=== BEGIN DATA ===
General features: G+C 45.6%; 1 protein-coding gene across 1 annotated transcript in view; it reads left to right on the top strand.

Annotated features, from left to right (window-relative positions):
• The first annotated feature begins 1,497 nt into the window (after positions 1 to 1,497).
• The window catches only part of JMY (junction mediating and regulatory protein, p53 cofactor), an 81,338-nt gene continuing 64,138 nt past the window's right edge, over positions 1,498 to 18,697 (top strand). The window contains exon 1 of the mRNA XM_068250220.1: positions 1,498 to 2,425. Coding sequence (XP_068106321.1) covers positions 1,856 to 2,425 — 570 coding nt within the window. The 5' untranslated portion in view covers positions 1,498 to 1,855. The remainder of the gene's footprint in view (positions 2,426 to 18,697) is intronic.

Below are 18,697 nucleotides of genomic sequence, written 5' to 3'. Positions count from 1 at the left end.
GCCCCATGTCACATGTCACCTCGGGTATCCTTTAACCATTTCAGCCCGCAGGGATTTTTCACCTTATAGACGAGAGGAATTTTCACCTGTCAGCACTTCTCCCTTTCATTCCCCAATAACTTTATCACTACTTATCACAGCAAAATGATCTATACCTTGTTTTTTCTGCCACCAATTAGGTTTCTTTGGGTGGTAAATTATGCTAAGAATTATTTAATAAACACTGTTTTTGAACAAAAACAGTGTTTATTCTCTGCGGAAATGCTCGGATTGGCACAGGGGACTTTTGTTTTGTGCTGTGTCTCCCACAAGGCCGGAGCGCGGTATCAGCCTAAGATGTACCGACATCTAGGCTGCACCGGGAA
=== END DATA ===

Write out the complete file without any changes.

General features: G+C 45.6%; 1 protein-coding gene across 1 annotated transcript in view; it reads left to right on the top strand.

Annotated features, from left to right (window-relative positions):
• The first annotated feature begins 1,497 nt into the window (after positions 1 to 1,497).
• The window catches only part of JMY (junction mediating and regulatory protein, p53 cofactor), an 81,338-nt gene continuing 64,138 nt past the window's right edge, over positions 1,498 to 18,697 (top strand). The window contains exon 1 of the mRNA XM_068250220.1: positions 1,498 to 2,425. Coding sequence (XP_068106321.1) covers positions 1,856 to 2,425 — 570 coding nt within the window. The 5' untranslated portion in view covers positions 1,498 to 1,855. The remainder of the gene's footprint in view (positions 2,426 to 18,697) is intronic.

Below are 18,697 nucleotides of genomic sequence, written 5' to 3'. Positions count from 1 at the left end.
GCCCCATGTCACATGTCACCTCGGGTATCCTTTAACCATTTCAGCCCGCAGGGATTTTTCACCTTATAGACGAGAGGAATTTTCACCTGTCAGCACTTCTCCCTTTCATTCCCCAATAACTTTATCACTACTTATCACAGCAAAATGATCTATACCTTGTTTTTTCTGCCACCAATTAGGTTTCTTTGGGTGGTAAATTATGCTAAGAATTATTTAATAAACACTGTTTTTGAACAAAAACAGTGTTTATTCTCTGCGGAAATGCTCGGATTGGCACAGGGGACTTTTGTTTTGTGCTGTGTCTCCCACAAGGCCGGAGCGCGGTATCAGCCTAAGATGTACCGACATCTAGGCTGCACCGGGAA